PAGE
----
My Life With Master; “Gaslight Minions” by Half Meme Press; presented by Tony Lower-Basch. An INDEPENDENTLY PUBLISHED GAME - Part of the Indie Games Explosion! In the grimy city of London, at the dawning of the age of mechanization, you will play the monstrous and inadequate minions of a visionary Master. You know you do not deserve love, but that will never stop you from craving it.

Quite a few conventions have had My Life with Master run and it seems like every convention someone brings this game up in conversation. This was the year to play it. If I had to put my finger on one game as being my favorite, it’d be this one. So, here’s the deal, the players dream up characters that will serve as minions for the master they design. The game master does standard game mastering, but also plays the master character, making this one of the most GM demanding games I’m aware of. Being set in London, our master would be a Professor Moriarty of sorts. I played a Fagin type dwarf character named Hamelin, who controlled the pickpocketing street urchins of the city. Russell Collins (of Tears of a Machine fame) played a fastidious mad scientist. The other fellow (sorry, didn’t catch his name) played an oafish man with a heart of gold. Where the real magic of the game kicks in is that each character is made with one or two “loves” in the city. These are people of importance to them. I came up with a nun who raised me in an orphanage and a toy maker who showed me kindness. The master then sends each of his minions on tasks that will damage the “loves” of the other characters, which inevitably leads to player versus player interactions.

My favorite scene during the game is that after breaking my nun out of bedlam (who was there after being poisoned by the other players to undermine her temperance movement) by inciting a riot among the mad and kidnapping Russell’s character’s grandmother, I arrived with both in tow at the very orphanage that Russell’s character had setup to burn down to frame a local constable for the crime. Then everything that could go wrong did, making for a great scene.

I’d recommend this one and my hat is off to Tony for running the game so very well.

Spark; “Carriers: Zombie Cyberpunk” by Genesis of Legend Publishing; presented by Jeffrey Lees. An INDEPENDENTLY PUBLISHED GAME - Part of the Indie Games Explosion! Corporations came to rule the world, then they destroyed it in one fell swoop. Nanotech was first used to benefit the human race, but it soon spawned the Nanoplague. Somehow the Nanomachines became intelligent and quickly went about eradicating the human race. When some humans found a way to counteract the Nanoplague the nano-hivemind developed a new technique: Instead of killings humans, it turned them into zombies. Now the surviving humans are huddled into a few well defended safe havens called Arcologies, mostly old mega-corp headquarters. They must combat both the Nanoplague and the hordes of zombies it created, and they must trade with other Arcologies in order to survive. You, well you are a “runner.” Your job is to traverse The Sprawl, the zombie invested wastelands the separate the few remaining Arcologies. You travel between Arcologies and facilitate the trade that is needed to keep most Arcologies alive. However The Sprawl holds more dangers than just zombies. Fanatical religious factions vying for power, mad scientists attempting to “cure” the nanoplague, and criminal gangs murdering and stealing whenever given the opportunity. Will you survive your next run? Carriers: Zombie Cyberpunk will be run with the Spark RPG, a storytelling role-playing game about building worlds and challenging your beliefs within them. In Spark, characters struggle not only with exogenous obstacles but also to uphold, and sometimes challenge, their deeply held beliefs. By challenging your beliefs you change yourself, and in changing yourself you change the world!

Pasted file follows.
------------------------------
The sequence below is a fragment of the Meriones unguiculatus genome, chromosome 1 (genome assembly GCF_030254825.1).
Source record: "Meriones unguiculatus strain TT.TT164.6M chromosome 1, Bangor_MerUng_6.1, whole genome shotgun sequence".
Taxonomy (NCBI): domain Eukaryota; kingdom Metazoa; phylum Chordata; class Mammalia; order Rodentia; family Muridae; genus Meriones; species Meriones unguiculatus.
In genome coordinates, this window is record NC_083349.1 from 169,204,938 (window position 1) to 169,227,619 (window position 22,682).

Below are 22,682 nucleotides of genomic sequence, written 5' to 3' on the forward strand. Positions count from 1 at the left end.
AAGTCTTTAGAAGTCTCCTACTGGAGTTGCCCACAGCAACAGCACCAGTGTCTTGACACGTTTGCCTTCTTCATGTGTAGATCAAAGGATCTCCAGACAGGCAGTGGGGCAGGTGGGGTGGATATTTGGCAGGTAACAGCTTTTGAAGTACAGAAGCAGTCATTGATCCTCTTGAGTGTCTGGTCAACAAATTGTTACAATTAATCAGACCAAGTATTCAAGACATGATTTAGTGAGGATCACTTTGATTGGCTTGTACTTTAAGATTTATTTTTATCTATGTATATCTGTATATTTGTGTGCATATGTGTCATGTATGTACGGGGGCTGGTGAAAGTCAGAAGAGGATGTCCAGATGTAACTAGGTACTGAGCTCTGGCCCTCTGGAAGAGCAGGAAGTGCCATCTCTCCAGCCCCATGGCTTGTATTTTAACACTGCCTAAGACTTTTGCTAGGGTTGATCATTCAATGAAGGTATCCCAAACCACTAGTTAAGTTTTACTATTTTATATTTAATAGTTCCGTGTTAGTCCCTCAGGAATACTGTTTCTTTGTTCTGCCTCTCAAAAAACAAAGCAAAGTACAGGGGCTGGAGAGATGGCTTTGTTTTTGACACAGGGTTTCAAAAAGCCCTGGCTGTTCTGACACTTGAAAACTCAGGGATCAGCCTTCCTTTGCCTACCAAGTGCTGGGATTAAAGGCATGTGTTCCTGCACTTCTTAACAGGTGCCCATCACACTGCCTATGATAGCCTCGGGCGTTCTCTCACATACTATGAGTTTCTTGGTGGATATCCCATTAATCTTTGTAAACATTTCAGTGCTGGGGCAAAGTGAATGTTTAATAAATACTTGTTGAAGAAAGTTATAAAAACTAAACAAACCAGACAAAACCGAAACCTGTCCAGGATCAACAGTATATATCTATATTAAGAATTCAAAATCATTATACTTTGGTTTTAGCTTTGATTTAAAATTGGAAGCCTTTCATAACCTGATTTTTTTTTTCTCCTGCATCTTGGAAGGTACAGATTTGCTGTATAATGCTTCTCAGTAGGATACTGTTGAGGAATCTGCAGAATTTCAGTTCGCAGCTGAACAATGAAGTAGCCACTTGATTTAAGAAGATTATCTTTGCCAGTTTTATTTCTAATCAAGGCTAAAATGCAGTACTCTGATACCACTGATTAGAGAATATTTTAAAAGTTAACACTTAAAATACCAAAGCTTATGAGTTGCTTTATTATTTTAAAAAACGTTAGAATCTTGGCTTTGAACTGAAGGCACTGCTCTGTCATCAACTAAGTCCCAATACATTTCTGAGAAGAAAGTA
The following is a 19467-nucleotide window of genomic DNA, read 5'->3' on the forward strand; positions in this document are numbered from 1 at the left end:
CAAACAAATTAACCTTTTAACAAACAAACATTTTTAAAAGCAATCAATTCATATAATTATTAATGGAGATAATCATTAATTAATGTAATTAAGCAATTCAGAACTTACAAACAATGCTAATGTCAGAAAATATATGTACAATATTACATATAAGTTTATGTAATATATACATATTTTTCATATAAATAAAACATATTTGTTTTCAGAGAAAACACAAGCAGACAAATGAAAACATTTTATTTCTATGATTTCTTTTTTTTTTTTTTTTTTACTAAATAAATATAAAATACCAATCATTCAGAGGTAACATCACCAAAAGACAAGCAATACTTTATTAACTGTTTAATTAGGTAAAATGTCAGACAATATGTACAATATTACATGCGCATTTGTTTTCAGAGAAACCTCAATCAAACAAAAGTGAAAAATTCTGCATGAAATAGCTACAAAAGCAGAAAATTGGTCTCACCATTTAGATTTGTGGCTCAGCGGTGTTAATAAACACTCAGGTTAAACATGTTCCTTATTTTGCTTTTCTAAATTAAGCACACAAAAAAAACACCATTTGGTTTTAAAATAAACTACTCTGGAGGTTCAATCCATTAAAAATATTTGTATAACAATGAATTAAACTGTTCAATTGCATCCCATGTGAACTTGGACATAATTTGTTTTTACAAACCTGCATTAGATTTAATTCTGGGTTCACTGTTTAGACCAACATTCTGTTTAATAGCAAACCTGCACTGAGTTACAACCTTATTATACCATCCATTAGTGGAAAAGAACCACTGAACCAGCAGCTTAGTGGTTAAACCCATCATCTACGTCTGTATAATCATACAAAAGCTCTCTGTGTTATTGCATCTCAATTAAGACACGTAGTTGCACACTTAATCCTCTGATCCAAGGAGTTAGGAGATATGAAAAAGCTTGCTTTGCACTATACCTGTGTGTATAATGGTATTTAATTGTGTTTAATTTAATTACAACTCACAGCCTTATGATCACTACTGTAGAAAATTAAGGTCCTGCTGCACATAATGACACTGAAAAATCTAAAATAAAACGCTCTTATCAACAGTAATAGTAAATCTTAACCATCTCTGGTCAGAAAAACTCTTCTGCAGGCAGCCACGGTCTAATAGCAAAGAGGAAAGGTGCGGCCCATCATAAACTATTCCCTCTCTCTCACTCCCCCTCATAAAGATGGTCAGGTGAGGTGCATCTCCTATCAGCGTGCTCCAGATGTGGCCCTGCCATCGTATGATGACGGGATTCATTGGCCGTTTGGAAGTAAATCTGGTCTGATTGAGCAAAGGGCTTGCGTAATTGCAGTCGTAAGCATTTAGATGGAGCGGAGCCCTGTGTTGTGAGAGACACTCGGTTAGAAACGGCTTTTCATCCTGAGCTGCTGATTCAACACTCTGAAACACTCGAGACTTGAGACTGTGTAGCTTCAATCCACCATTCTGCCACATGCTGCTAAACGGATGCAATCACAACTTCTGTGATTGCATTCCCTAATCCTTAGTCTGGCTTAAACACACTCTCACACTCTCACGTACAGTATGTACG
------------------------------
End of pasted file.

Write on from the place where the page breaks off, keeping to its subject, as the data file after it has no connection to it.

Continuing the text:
Zombies? Cyberpunk? How could I not sign up for this game? I’d not heard about Spark prior to signing up for it. The day before playing it the game hits the Bundle of Holding’s IGDN collection, so I download a copy and give it a skim. I find it to be in the same family as Jim Pinto’s Protocol, which I had ran at Dreamation last year. I liked Protocol because it’s like Fiasco, but with more structure. Spark gives a narrative game even more clear mechanics for moving forward without becoming bogged down in rules. The Carriers setting is a pretty unique spin on the post-zombie-apocalypse theme by adding in nano machines that are hell bent on destroying humanity. People keep the nano machines at bay through pulse generators that runners have strapped to their backs as they run through the wasted cities between the corporate owned cities that serve as the last bastions of humanity. I found this a bit reminiscent of the so-so Final Fantasy Crystal Chronicles. The system’s author, Jason Pitre, joined the table and we did a good job of putting together a compelling story where many bad and interesting things happened. I’d encourage anyone to check Spark out.

I’ll see you next year Dreamation.